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GE Monogram Pizza Oven
GE’s Monogram Pizza Oven was one of the most talked about luxury kitchen appliances at KBIS 2016. Photo courtesy of GE.

Tired of waiting for the pizza delivery guy to deliver tepid temperature pies or looking for greater variety than your wood-fired pizza oven can deliver? Then you might want to pre-order GE’s Monogram Pizza Oven, which promises to bake homemade pizza in less time than it takes to order one online.

GE’s pizzeria-style oven, one of the most talked about exhibits at the Kitchen and Bath Industry Show this month, bakes pizzas in two minutes.

Are they any good?

Nick Mokey, who describes himself as a pizza snob and aspiring pizza chef, says they’re delicious. 

Pizza cooked in GE Monogram Pizza Oven
Pizza cooked in GE’s Monogram Pizza Oven at KBIS 2016. Photo courtesy of Digital Trends.


“Embarrassingly, my pies have nothing on what was coming out of this oven,” Mokey wrote in an article for Digital Trends while attending KBIS 2106 in Las Vegas.

“Each slice was crispy on the outside, still chewy inside, with just a hint of crumbly black char around the edges — an effect I’ve never been able to replicate in my home oven. You could have told me it came from a 100-year-old brick oven in Brooklyn and I’d believe you, and ask for more. The benchmark Neapolitan hit almost all the right marks (with just a hint of watery runoff from the fresh mozzarella) and the pepperoni and hot honey pies were flawless.”

The Monogram pizza oven heats to 800 degrees at the top of the door-less oven and to 1,200 degrees from the bottom. It takes about 30 minutes to pre-heat, but a smartphone app will allow you to turn it on remotely and set it to the proper temperature to bake five types of pizzas, including traditional and deep-dish styles.

The hot oven will sell for a cool $9,900.

More Time-Saving Luxury Appliances at KBIS 2016

Viking TurboChef Oven
Guests of KBIS 2016 were highly impressed by the speed and power of Viking’s TurboChef Oven. Photo courtesy of Viking and Digital Trends.

Viking showcased its TurboChef oven at KBIS 2016, which cooks food about 15 times faster than conventional ovens.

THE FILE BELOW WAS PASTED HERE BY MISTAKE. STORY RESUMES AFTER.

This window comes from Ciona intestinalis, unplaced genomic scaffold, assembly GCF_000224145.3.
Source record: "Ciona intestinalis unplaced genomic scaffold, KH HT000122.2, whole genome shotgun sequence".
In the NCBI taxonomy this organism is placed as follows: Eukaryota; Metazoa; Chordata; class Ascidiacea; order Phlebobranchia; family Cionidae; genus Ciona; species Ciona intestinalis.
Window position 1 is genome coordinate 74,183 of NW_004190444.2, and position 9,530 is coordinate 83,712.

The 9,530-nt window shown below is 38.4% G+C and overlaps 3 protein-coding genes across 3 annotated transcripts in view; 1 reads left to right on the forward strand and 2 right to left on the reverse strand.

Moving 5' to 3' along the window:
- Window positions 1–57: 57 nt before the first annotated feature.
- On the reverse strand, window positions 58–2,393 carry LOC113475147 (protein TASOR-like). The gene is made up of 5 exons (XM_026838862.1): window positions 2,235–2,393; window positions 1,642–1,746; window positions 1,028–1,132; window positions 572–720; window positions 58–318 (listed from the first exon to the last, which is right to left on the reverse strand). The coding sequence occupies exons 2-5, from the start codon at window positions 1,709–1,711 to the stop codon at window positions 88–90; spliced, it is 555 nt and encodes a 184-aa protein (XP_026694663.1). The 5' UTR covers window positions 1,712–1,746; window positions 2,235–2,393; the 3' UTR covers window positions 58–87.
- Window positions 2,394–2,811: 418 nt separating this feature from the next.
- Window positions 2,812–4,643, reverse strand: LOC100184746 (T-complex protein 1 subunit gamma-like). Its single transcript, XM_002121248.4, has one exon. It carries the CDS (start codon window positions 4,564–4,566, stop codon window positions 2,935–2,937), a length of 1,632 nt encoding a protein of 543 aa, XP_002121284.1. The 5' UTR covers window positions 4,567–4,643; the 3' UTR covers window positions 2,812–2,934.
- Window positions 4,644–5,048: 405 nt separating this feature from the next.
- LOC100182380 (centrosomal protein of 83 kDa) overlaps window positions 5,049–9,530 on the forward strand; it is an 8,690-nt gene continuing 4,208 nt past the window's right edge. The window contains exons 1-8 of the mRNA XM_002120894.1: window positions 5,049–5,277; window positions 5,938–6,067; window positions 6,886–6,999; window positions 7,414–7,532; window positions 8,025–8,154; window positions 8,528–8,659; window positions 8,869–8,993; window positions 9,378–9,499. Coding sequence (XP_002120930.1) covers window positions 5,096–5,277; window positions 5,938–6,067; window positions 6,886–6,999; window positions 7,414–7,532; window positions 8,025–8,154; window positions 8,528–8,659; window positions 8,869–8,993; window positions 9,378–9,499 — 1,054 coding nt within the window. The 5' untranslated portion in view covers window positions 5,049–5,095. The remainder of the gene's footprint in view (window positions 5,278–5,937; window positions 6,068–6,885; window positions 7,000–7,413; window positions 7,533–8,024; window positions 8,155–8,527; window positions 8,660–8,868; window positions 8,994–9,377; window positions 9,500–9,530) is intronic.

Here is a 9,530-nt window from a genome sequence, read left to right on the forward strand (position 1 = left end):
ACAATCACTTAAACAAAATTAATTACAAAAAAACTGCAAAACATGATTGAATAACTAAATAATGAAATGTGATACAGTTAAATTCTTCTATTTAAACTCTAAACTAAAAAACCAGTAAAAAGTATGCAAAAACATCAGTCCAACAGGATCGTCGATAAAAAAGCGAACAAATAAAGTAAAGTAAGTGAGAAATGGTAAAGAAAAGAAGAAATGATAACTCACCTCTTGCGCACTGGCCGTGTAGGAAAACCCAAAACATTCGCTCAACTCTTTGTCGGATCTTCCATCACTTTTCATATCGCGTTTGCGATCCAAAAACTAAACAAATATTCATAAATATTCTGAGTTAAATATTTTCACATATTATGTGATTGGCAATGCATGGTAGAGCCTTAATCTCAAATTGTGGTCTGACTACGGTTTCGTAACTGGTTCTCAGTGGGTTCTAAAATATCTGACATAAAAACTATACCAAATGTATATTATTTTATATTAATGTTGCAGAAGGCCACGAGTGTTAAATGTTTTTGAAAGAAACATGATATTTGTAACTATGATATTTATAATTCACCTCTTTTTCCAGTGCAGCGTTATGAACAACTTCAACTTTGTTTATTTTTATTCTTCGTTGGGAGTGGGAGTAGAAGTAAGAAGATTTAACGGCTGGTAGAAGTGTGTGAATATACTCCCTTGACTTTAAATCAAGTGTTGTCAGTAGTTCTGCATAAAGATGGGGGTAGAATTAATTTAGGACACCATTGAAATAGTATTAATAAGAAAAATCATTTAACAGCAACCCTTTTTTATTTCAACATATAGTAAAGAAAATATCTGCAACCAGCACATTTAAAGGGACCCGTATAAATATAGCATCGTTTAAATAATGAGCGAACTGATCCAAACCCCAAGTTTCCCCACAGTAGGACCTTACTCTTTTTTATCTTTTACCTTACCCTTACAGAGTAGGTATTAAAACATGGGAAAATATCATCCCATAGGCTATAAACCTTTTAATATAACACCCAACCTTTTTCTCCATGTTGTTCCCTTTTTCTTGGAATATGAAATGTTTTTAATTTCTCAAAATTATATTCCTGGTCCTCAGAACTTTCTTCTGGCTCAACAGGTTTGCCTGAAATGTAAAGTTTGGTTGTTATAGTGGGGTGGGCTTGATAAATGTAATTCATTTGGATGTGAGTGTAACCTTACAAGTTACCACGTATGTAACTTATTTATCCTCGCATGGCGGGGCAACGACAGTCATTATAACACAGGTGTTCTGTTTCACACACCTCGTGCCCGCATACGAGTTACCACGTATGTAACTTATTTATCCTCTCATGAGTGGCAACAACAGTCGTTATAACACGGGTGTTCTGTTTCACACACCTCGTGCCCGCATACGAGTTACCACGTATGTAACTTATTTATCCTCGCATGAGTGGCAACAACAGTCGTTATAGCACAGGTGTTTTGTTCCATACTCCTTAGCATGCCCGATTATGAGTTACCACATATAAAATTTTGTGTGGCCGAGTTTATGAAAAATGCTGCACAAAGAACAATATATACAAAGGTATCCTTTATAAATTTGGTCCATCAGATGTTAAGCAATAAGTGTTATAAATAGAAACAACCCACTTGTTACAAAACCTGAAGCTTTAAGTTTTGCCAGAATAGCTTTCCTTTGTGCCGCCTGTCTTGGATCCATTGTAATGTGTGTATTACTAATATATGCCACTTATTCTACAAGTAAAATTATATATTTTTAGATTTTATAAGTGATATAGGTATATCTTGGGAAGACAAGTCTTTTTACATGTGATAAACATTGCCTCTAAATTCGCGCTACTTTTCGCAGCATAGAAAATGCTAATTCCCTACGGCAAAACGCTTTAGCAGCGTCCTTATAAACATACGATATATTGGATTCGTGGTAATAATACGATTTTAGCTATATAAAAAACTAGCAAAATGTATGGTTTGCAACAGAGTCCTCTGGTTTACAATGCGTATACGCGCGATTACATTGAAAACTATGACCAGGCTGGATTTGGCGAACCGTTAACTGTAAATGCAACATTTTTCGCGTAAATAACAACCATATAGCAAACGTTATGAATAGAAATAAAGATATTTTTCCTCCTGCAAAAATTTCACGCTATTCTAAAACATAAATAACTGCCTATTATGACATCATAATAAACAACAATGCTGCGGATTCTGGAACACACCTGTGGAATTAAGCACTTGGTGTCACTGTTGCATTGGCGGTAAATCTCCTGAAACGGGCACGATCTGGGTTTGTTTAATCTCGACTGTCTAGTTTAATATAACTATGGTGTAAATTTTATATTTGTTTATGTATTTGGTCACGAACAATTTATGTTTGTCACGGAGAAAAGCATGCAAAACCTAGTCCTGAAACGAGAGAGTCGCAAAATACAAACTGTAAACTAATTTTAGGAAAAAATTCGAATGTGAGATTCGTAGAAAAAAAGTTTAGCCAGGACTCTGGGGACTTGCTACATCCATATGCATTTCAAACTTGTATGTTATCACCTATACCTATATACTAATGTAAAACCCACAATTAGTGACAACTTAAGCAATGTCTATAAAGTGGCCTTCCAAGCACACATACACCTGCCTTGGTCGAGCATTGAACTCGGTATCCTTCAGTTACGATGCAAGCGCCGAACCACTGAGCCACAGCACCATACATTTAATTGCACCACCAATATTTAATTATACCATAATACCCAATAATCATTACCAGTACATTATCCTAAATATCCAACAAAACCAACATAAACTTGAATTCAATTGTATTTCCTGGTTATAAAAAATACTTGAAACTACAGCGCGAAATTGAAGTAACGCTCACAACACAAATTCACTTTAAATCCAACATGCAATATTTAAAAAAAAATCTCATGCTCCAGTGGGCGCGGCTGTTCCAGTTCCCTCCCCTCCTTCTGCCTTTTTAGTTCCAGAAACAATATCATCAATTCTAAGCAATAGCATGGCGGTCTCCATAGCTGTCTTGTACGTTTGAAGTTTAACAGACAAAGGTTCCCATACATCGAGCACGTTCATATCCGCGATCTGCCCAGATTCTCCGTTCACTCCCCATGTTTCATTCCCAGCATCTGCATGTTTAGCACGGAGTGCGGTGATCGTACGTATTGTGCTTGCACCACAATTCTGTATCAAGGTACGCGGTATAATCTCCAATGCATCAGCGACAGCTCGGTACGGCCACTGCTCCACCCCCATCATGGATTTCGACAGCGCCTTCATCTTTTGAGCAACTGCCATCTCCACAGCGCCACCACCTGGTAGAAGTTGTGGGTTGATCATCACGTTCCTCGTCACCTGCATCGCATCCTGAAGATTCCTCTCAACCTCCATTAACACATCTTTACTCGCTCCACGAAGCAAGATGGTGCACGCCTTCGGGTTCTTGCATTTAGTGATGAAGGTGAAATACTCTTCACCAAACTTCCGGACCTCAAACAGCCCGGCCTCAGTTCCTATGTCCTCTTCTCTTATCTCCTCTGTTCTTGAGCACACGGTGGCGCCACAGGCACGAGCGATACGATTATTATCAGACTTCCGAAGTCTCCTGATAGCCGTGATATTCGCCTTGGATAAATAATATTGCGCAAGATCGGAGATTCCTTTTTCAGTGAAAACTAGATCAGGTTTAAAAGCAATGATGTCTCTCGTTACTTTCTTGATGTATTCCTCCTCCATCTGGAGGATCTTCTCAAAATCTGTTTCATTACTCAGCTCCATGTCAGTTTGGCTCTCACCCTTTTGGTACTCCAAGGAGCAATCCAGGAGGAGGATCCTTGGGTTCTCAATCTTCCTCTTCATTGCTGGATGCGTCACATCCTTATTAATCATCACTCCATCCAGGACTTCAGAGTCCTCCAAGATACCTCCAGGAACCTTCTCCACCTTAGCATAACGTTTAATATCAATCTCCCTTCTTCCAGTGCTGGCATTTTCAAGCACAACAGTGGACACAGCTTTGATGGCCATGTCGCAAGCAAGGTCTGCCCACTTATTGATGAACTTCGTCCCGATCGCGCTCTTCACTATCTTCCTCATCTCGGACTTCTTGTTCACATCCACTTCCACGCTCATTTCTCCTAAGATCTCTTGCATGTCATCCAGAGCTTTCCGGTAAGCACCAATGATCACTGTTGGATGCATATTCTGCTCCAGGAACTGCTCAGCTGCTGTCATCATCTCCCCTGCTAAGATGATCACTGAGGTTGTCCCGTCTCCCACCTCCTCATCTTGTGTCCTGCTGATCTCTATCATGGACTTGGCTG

The 30-inch double oven can cook a steak in 5 minutes and a 12-pound turkey in 42 minutes, according to Viking. It’s the home version of ovens used by restaurants such as Dunkin Donuts and Subway. The oven circulates air around foods like an ordinary convection oven, but also blows hot air over foods at highway speeds – 60 miles per hour, writes Jenny McGrath.

You can pre-set cooking times for 1,000 varieties of baked items, including your own recipes.

Still in production, the Viking TurboChef oven has a price tag of $13,000.

Electrolux Washing Machine with SmartBoost™ and LuxCare™ Technology
Electrolux’s premiere laundry pair premiered at KBIS 2016. Photo courtesy of Electrolux.

You can also save time cleaning clothes at home with the Electrolux SmartBoost washer and dryer.

The washer premixes the detergent and water, which is designed to more effectively remove stains and reduce overall washing times. The Electrolux Perfect Steam Washer with LuxCare Wash and SmartBoost works just as well in cold water as hot and saves water top-loading washers. The Perfect Steam Dryer with Instant Refresh dries clothes in 20 minutes or less.

The washer and dryer, available in the Spring, are priced at $1,099 each.

Smart Technology Appliances

LG Signature Kitchen Smart Appliances
LG’s Signature Kitchen Suite embraces the smart home revolution. Photo courtesy of LG.

LG introduced a dishwasher and refrigerator at KBIS 2016.

Its Signature Kitchen Suite Fully Integrated Dishwasher uses LG’s SmartThinQ technology so you can remotely set the machine to start cleaning the dinner dishes and track its progress through an app. Ultra-quiet, the dishwasher also accommodates those who hate to rinse dishes before loading them into the machine. Its TurboSteam function is designed to make rinsing unnecessary. For lazy or time-crunched people, that feature alone might make the dishwasher worth its $1,299 price tag.

LG’s Signature refrigerator – priced at $9,799 for the built-in model and $4,499 for the free-standing side-by-side model – opens automatically if you approach it with a bagful of groceries. You can also view food inside without opening a door, and sensors will alert you if food is starting to spoil, according to a review by Cnet.

What do you think about these new luxury appliances? Would you spend $10,000 for a pizza oven and $13,000 to cook a Thanksgiving turkey in less time than it takes to watch the Macy’s parade?

What luxury appliances did you buy and love? Or buy and hate? Read our reviews of luxury appliances and take a few minutes to post a review of your own.

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